- The Washington Times - Thursday, February 26, 2004


Megawati saddened by dengue fever deaths

JAKARTA — President Megawati Sukarnoputri expressed deep sorrow yesterday over a widespread outbreak of dengue fever as officials said the death toll had risen to 260.

“To families of the deceased victims, on behalf of the people and the government, I convey my deepest sorrow. I pray that they may be given the strength and patience in facing this trial,” Mrs. Megawati said in a speech broadcast by state-run TVRI.

“I ask all hospitals to accept patients suffering from dengue fever and take care of them quickly and appropriately without discrimination. Let’s face up to this humanitarian threat,” she said. She also urged people to clean their bathtubs and water tanks and bury unused containers to prevent the aedes mosquitoes, which spread the disease, from breeding.

The Health Ministry said five persons had died since Wednesday, bringing the total to 260, of 14,626 infected since the start of the year.


125-mph winds batter Port Vila

SYDNEY, Australia — Winds of more than 124 mph lashed the Vanuatu capital, Port Vila, yesterday as Tropical Cyclone Ivy cut power and communications in the South Pacific island nation.

Job Esau, Vanuatu’s national disaster management chief, said 2,000 people had been evacuated from the capital as the cyclone approached and he had received preliminary reports of major damage to villages on outlying islands.

“The eye of the cyclone is exactly over Port Vila,” he told Agence France-Presse by telephone. “We have … warned people to stay inside and evacuated others to the center [of the island]. We have no way to know if people are missing yet,” as communications are down, and we are most anxious about preliminary reports of major damage to some villages in islands to the north.”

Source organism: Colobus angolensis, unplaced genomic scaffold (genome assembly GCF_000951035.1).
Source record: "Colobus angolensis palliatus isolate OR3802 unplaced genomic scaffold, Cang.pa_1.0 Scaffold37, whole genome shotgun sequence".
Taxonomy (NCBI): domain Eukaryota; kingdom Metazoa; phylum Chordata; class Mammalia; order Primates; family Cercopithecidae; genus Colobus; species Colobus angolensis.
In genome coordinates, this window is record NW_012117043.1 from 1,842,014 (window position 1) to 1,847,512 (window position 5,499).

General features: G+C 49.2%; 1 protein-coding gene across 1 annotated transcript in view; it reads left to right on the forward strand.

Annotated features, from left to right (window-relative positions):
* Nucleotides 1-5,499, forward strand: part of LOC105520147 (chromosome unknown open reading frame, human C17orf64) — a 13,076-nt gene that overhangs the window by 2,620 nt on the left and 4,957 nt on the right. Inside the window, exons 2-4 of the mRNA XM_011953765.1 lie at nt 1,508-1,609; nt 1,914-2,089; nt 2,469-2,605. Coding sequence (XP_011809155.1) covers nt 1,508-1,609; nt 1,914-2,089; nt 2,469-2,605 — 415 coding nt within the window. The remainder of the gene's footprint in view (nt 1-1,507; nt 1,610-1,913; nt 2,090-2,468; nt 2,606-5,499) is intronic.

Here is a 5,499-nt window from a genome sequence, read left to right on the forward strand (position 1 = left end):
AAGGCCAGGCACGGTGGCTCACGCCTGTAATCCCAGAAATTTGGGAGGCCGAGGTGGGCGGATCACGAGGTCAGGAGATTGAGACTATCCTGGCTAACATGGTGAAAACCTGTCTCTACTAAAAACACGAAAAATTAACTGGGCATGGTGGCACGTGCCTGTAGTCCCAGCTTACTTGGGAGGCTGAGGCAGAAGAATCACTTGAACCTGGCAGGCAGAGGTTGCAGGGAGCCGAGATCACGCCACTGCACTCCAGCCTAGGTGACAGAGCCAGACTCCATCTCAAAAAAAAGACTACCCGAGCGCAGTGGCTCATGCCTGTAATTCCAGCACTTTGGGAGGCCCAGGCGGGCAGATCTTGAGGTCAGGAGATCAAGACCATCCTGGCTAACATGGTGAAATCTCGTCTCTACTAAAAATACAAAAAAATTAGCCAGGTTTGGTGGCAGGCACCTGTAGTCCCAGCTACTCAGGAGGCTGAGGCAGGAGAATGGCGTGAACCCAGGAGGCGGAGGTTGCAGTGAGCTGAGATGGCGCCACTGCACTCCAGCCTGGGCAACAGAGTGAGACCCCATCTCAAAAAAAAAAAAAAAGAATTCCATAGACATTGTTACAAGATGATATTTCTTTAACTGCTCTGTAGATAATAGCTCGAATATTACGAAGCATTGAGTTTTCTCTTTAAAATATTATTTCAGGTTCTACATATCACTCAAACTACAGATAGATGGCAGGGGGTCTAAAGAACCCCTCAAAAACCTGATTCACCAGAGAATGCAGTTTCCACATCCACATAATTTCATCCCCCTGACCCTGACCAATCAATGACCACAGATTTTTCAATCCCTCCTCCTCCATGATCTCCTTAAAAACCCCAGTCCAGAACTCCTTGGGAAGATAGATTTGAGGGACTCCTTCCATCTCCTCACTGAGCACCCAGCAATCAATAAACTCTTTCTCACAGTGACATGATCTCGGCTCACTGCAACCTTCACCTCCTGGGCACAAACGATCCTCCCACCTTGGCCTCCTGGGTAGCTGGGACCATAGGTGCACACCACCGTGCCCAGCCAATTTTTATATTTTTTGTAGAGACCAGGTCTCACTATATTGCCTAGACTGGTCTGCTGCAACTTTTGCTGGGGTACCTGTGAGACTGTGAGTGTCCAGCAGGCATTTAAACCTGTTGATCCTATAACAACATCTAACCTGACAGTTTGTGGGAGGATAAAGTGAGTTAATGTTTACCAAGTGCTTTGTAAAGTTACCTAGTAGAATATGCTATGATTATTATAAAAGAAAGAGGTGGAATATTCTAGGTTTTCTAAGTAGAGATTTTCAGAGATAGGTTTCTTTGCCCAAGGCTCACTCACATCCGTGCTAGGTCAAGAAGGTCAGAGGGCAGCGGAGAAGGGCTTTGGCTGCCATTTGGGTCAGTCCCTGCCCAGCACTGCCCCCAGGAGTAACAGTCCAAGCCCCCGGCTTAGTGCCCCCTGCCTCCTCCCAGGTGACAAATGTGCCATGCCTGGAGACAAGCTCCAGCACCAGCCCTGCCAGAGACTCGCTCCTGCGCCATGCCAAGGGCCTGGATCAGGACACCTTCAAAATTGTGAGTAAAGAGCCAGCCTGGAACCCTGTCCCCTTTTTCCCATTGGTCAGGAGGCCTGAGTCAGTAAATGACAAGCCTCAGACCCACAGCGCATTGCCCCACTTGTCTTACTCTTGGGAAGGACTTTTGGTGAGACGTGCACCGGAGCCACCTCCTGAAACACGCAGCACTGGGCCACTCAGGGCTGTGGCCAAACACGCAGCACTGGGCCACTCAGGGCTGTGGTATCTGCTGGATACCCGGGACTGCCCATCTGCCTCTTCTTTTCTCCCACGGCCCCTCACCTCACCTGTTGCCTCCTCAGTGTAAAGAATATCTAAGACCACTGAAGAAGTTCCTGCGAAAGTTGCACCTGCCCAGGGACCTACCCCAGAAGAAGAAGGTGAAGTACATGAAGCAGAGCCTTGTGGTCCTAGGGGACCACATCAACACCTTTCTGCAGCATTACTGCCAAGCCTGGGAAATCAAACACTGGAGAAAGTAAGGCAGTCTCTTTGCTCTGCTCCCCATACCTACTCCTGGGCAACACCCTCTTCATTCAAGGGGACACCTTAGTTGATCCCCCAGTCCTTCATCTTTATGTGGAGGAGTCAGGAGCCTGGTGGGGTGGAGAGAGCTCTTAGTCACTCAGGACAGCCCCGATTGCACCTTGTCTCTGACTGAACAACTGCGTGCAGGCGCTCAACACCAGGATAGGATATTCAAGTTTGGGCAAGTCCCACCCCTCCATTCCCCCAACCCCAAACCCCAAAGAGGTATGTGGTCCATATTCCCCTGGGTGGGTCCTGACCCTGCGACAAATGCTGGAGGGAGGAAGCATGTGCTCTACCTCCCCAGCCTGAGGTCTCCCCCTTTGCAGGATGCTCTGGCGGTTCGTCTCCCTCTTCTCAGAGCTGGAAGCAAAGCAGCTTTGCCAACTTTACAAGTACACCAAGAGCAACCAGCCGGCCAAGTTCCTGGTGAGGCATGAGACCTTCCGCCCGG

Weekly notes

Russian President Vladimir Putin took his re-election campaign to the country’s Far East yesterday, opening a road linking Vladivostok and the isolated Pacific region to the rest of Russia and Europe. Completion of the 5,600-mile road now makes it possible to travel by cars, bus or truck across the world’s largest country. The inauguration of the 1,353-mile stretch of road from Khabarovsk to Chita, whose construction was first decided in 1966 during the Soviet era, completes the road network from European Russia to the Pacific Ocean. “This is an event of great importance for the entire country,” said Mr. Putin, who is expected to win a second term on March 14. … Adm. Toru Ishikawa, chairman of Japan’s Joint Staff Council, said yesterday he will visit the United States for nine days starting March 4 for talks with American defense officials. He is to meet with Air Force Gen. Richard B. Myers, chairman of the Joint Chiefs of Staff, and Adm. Thomas Fargo, head of the U.S. Pacific Command. The Iraq situation and a realignment of U.S. forces worldwide are expected to be discussed.

From wire dispatches and staff reports

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